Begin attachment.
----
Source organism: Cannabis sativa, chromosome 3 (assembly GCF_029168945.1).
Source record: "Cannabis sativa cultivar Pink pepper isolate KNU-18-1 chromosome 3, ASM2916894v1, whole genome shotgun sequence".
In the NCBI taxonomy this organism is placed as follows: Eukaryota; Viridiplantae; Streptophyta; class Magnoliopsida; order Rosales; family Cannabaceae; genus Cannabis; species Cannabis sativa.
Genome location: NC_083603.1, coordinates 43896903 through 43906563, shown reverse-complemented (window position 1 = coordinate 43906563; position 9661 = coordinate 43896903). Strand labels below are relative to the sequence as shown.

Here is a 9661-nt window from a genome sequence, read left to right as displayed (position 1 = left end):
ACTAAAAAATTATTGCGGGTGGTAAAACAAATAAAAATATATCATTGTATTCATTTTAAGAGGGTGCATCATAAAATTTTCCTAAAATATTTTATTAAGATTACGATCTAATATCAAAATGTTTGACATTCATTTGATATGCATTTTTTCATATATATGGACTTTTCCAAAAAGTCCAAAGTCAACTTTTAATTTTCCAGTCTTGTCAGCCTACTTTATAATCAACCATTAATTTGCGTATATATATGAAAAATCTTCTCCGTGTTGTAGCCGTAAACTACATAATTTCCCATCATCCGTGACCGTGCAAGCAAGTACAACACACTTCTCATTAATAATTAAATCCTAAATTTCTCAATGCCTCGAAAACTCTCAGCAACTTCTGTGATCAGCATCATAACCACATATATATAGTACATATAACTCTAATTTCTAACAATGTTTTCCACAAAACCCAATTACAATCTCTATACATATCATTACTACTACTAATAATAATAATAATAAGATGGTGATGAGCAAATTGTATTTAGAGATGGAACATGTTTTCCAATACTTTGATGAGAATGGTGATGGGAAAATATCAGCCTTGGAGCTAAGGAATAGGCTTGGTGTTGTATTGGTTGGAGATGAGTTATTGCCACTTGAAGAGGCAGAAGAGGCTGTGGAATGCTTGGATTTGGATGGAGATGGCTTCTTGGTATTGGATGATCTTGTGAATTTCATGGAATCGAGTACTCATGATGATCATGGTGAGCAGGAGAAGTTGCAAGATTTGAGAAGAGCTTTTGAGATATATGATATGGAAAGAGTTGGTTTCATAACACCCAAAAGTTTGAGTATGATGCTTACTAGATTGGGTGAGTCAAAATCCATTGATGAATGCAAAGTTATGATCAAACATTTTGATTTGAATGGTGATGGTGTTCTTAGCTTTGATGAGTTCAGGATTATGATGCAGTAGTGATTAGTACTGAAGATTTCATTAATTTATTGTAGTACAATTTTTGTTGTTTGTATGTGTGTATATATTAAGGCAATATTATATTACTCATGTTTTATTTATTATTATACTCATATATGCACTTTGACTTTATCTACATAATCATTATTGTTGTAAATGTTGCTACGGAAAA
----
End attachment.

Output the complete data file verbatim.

Source organism: Cannabis sativa, chromosome 3 (assembly GCF_029168945.1).
Source record: "Cannabis sativa cultivar Pink pepper isolate KNU-18-1 chromosome 3, ASM2916894v1, whole genome shotgun sequence".
In the NCBI taxonomy this organism is placed as follows: Eukaryota; Viridiplantae; Streptophyta; class Magnoliopsida; order Rosales; family Cannabaceae; genus Cannabis; species Cannabis sativa.
Genome location: NC_083603.1, coordinates 43896903 through 43906563, shown reverse-complemented (window position 1 = coordinate 43906563; position 9661 = coordinate 43896903). Strand labels below are relative to the sequence as shown.

Here is a 9661-nt window from a genome sequence, read left to right as displayed (position 1 = left end):
ACTAAAAAATTATTGCGGGTGGTAAAACAAATAAAAATATATCATTGTATTCATTTTAAGAGGGTGCATCATAAAATTTTCCTAAAATATTTTATTAAGATTACGATCTAATATCAAAATGTTTGACATTCATTTGATATGCATTTTTTCATATATATGGACTTTTCCAAAAAGTCCAAAGTCAACTTTTAATTTTCCAGTCTTGTCAGCCTACTTTATAATCAACCATTAATTTGCGTATATATATGAAAAATCTTCTCCGTGTTGTAGCCGTAAACTACATAATTTCCCATCATCCGTGACCGTGCAAGCAAGTACAACACACTTCTCATTAATAATTAAATCCTAAATTTCTCAATGCCTCGAAAACTCTCAGCAACTTCTGTGATCAGCATCATAACCACATATATATAGTACATATAACTCTAATTTCTAACAATGTTTTCCACAAAACCCAATTACAATCTCTATACATATCATTACTACTACTAATAATAATAATAATAAGATGGTGATGAGCAAATTGTATTTAGAGATGGAACATGTTTTCCAATACTTTGATGAGAATGGTGATGGGAAAATATCAGCCTTGGAGCTAAGGAATAGGCTTGGTGTTGTATTGGTTGGAGATGAGTTATTGCCACTTGAAGAGGCAGAAGAGGCTGTGGAATGCTTGGATTTGGATGGAGATGGCTTCTTGGTATTGGATGATCTTGTGAATTTCATGGAATCGAGTACTCATGATGATCATGGTGAGCAGGAGAAGTTGCAAGATTTGAGAAGAGCTTTTGAGATATATGATATGGAAAGAGTTGGTTTCATAACACCCAAAAGTTTGAGTATGATGCTTACTAGATTGGGTGAGTCAAAATCCATTGATGAATGCAAAGTTATGATCAAACATTTTGATTTGAATGGTGATGGTGTTCTTAGCTTTGATGAGTTCAGGATTATGATGCAGTAGTGATTAGTACTGAAGATTTCATTAATTTATTGTAGTACAATTTTTGTTGTTTGTATGTGTGTATATATTAAGGCAATATTATATTACTCATGTTTTATTTATTATTATACTCATATATGCACTTTGACTTTATCTACATAATCATTATTGTTGTAAATGTTGCTACGGAAAA